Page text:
I'm not sure why I decided to watch the debate last night.
These things infuriate me.
The spin, the misinformation, the flat out lies – this stuff does nothing more than further confirm the reality that this nation is being led by school children and thieves.
Now I'm not going to get into a blow-by-blow review of the entire debate. Mostly because every few minutes I had to flip over to Family Guy for about 30 seconds in an effort to avoid bursting a blood vessel.
And I'm definitely not taking sides, because both did a fabulous job at spinning the truth and avoiding answering the questions honestly.
But since we do focus on modern energy here, I must weigh in on how this issue played out last night.
Obama Blew It
First off, let's not sit here and act like President Obama is the leader he pretends to be when it comes to facilitating the rapid growth of clean energy.
Although he talks a good game, if Obama really wanted to get serious about leveling the playing field and getting the US to take the lead in the new global energy economy, he would have made this a priority while the Dems were still running the show in Washington.
Instead, he ignored the dozens of easily passable pieces of legislation that could've further bolstered domestic manufacturing in the wind and solar space, rescinded the decades-long tradition of welfare checks for the oil, gas and nuclear industries and worked with individual states in an effort to come up with a fair and balanced approach on a national renewable portfolio standard that would've helped this nation strategically diversify its energy economy in a way that would have helped reduce carbon emissions, strengthen national security and create jobs.
This stuff could've been knocked out of the park in the first year. It wasn't. So when I listen to the President talk about all these grand plans for alternatives, I don't hold my breath.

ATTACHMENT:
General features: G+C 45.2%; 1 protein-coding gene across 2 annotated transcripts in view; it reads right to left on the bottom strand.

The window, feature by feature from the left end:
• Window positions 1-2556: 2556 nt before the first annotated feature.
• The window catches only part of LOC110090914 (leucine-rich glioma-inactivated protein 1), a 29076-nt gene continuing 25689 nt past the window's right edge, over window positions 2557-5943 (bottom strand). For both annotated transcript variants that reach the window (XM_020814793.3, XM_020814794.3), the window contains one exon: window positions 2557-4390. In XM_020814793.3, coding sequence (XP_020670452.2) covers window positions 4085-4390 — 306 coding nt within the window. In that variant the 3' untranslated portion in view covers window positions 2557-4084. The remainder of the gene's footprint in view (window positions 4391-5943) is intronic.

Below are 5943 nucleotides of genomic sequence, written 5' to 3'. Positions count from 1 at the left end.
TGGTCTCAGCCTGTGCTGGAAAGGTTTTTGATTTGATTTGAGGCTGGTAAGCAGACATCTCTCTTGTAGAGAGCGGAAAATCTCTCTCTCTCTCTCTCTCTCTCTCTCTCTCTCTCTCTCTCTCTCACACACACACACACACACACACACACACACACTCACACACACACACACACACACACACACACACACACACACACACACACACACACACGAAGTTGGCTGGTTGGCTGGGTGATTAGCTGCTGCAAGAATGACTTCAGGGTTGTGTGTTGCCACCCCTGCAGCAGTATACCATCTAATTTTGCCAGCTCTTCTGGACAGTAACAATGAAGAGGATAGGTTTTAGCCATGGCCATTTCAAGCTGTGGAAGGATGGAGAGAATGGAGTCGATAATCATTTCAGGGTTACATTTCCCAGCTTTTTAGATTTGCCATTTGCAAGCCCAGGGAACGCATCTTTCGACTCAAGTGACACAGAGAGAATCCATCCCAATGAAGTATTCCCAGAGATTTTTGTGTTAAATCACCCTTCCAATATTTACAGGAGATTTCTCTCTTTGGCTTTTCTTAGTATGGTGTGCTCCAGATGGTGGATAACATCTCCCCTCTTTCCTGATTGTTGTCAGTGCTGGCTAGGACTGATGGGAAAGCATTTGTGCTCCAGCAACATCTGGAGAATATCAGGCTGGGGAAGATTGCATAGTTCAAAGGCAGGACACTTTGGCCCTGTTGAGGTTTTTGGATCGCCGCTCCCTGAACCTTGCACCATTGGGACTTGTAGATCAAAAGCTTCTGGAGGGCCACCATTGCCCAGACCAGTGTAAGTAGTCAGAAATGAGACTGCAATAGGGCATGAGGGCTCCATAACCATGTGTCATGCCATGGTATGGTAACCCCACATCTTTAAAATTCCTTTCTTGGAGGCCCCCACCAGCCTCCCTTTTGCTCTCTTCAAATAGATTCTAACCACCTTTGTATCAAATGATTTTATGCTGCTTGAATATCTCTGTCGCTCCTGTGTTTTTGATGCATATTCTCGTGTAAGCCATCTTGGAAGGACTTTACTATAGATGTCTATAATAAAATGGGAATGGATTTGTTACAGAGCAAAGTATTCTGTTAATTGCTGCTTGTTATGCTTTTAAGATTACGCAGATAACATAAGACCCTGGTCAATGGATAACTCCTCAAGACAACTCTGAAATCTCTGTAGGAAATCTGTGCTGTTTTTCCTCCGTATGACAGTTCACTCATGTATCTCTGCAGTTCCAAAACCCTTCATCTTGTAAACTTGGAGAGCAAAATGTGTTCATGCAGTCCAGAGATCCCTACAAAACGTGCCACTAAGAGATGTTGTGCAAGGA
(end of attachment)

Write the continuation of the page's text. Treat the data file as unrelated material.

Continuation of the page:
What Romney Missed
As far as Romney's concerned, his parroting of the same old tired rhetoric, although with a fresh coat of spin, was exhausting to listen to.
Let's begin with the claim that the Obama administration ponied up $90 billion for “green” energy projects.
It's subtle, but using the word “green” instead of renewable, alternative or modern is an excellent way to trivialize the benefits of non fossil fuel-based power sources.
Beyond the $90 billion figure being wildly inaccurate, Romney chose to use this massive figure as a way to illustrate how much more was handed over to alternative energy compared to fossil fuels and conventional forms of power generation. But there are a few important facts the he deliberately neglected to mention about these subsidies.
While I'm no fan of subsidies for any form of power generation, it is dishonest to ignore the following truths :
As a percentage of inflation-adjusted federal spending, nuclear subsidies accounted for more than 1 percent of the federal budget over their first 15 years, and oil and gas subsidies made up half a percent of the total budget, while renewables have accounted for about one tenth of a percent. As analysts from DBL Investors point out, this is to say the federal commitment to oil and gas was five times greater than the federal commitment to renewables during the first 15 years of each subsidies' life, and it was more than ten times greater for nuclear.
In inflation-adjusted dollars, nuclear spending averaged $3.3 billion over the first 15 years of subsidy life, and oil and gas subsidies averaged $1.8 billion, while renewables averaged less than $0.3 billion.
Based on nothing more than a close look at the historical record, we know that from 1918 through 2009 ( 91 years), oil and gas companies received $446.9 billion in subsidies. We know that from 1947 through 2009 (62 years), the nuclear industry pocketed $185.7 billion. And we know that up until 2009, the renewable energy sector – not counting biofuels – has landed $5.9 billion.
That's the stuff neither side really wants you to see. Because if either side did, you wouldn't be reading about it here, likely for the first time.
Truth is, there's never been a free market when it comes to energy. The government has been picking winners and losers for decades. So the idea that this is something new and only pertains to renewables is a giant load of horse shit.
To further illustrate my point, take a look at these charts below, provided by the venture capital firm, DBL Investors. . .
Look, neither side is being honest about this. And quite frankly, you'd be hard-pressed to find any lawmaker in Washington willing to support an energy plan that's in the best interests of this nation's long-term economic and environmental sustainability. There's just too much special interest lucre for us to expect anything different.
So here's what I suggest. . .
The next time Romney and Obama take the stage for another debate, when they get to the energy stuff, change the channel. Family Guy is one of my favorite distractions, and I'm quite fond of House Hunters International, too.
Both offer about as much value and credibility to the conversation on an honest energy policy as anything that falls out of the mouths of these two partisan robots.